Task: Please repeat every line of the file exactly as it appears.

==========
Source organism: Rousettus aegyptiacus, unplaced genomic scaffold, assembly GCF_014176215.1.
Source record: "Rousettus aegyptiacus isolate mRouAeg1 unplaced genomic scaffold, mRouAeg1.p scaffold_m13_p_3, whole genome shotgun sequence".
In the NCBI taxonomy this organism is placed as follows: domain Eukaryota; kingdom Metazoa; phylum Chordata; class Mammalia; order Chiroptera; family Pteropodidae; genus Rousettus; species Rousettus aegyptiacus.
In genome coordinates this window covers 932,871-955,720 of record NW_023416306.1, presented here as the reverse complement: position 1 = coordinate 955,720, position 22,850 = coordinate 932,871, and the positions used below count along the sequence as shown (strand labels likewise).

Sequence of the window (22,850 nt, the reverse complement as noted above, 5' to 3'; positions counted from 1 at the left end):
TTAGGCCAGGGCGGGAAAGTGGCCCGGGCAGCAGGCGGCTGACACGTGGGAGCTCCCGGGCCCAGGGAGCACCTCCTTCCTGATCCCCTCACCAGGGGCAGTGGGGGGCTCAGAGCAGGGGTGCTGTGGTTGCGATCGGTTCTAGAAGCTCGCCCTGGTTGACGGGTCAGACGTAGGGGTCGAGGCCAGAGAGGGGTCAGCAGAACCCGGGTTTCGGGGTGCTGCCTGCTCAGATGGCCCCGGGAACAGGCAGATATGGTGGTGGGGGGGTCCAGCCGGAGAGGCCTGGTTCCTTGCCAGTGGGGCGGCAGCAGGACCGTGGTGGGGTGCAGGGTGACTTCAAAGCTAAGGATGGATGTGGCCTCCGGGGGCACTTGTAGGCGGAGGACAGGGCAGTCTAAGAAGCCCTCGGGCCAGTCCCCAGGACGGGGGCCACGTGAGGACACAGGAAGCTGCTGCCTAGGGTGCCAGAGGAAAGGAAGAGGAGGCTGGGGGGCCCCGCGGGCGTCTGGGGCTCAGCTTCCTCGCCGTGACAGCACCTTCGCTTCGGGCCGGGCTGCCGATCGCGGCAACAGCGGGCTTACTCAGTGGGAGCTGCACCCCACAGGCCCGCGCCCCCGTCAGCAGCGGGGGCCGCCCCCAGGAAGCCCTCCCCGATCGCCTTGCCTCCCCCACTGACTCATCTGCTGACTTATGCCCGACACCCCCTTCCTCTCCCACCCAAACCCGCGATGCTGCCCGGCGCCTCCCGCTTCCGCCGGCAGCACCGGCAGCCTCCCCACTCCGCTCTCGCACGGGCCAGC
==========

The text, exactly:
Source organism: Rousettus aegyptiacus, unplaced genomic scaffold, assembly GCF_014176215.1.
Source record: "Rousettus aegyptiacus isolate mRouAeg1 unplaced genomic scaffold, mRouAeg1.p scaffold_m13_p_3, whole genome shotgun sequence".
In the NCBI taxonomy this organism is placed as follows: domain Eukaryota; kingdom Metazoa; phylum Chordata; class Mammalia; order Chiroptera; family Pteropodidae; genus Rousettus; species Rousettus aegyptiacus.
In genome coordinates this window covers 932,871-955,720 of record NW_023416306.1, presented here as the reverse complement: position 1 = coordinate 955,720, position 22,850 = coordinate 932,871, and the positions used below count along the sequence as shown (strand labels likewise).

Sequence of the window (22,850 nt, the reverse complement as noted above, 5' to 3'; positions counted from 1 at the left end):
TTAGGCCAGGGCGGGAAAGTGGCCCGGGCAGCAGGCGGCTGACACGTGGGAGCTCCCGGGCCCAGGGAGCACCTCCTTCCTGATCCCCTCACCAGGGGCAGTGGGGGGCTCAGAGCAGGGGTGCTGTGGTTGCGATCGGTTCTAGAAGCTCGCCCTGGTTGACGGGTCAGACGTAGGGGTCGAGGCCAGAGAGGGGTCAGCAGAACCCGGGTTTCGGGGTGCTGCCTGCTCAGATGGCCCCGGGAACAGGCAGATATGGTGGTGGGGGGGTCCAGCCGGAGAGGCCTGGTTCCTTGCCAGTGGGGCGGCAGCAGGACCGTGGTGGGGTGCAGGGTGACTTCAAAGCTAAGGATGGATGTGGCCTCCGGGGGCACTTGTAGGCGGAGGACAGGGCAGTCTAAGAAGCCCTCGGGCCAGTCCCCAGGACGGGGGCCACGTGAGGACACAGGAAGCTGCTGCCTAGGGTGCCAGAGGAAAGGAAGAGGAGGCTGGGGGGCCCCGCGGGCGTCTGGGGCTCAGCTTCCTCGCCGTGACAGCACCTTCGCTTCGGGCCGGGCTGCCGATCGCGGCAACAGCGGGCTTACTCAGTGGGAGCTGCACCCCACAGGCCCGCGCCCCCGTCAGCAGCGGGGGCCGCCCCCAGGAAGCCCTCCCCGATCGCCTTGCCTCCCCCACTGACTCATCTGCTGACTTATGCCCGACACCCCCTTCCTCTCCCACCCAAACCCGCGATGCTGCCCGGCGCCTCCCGCTTCCGCCGGCAGCACCGGCAGCCTCCCCACTCCGCTCTCGCACGGGCCAGC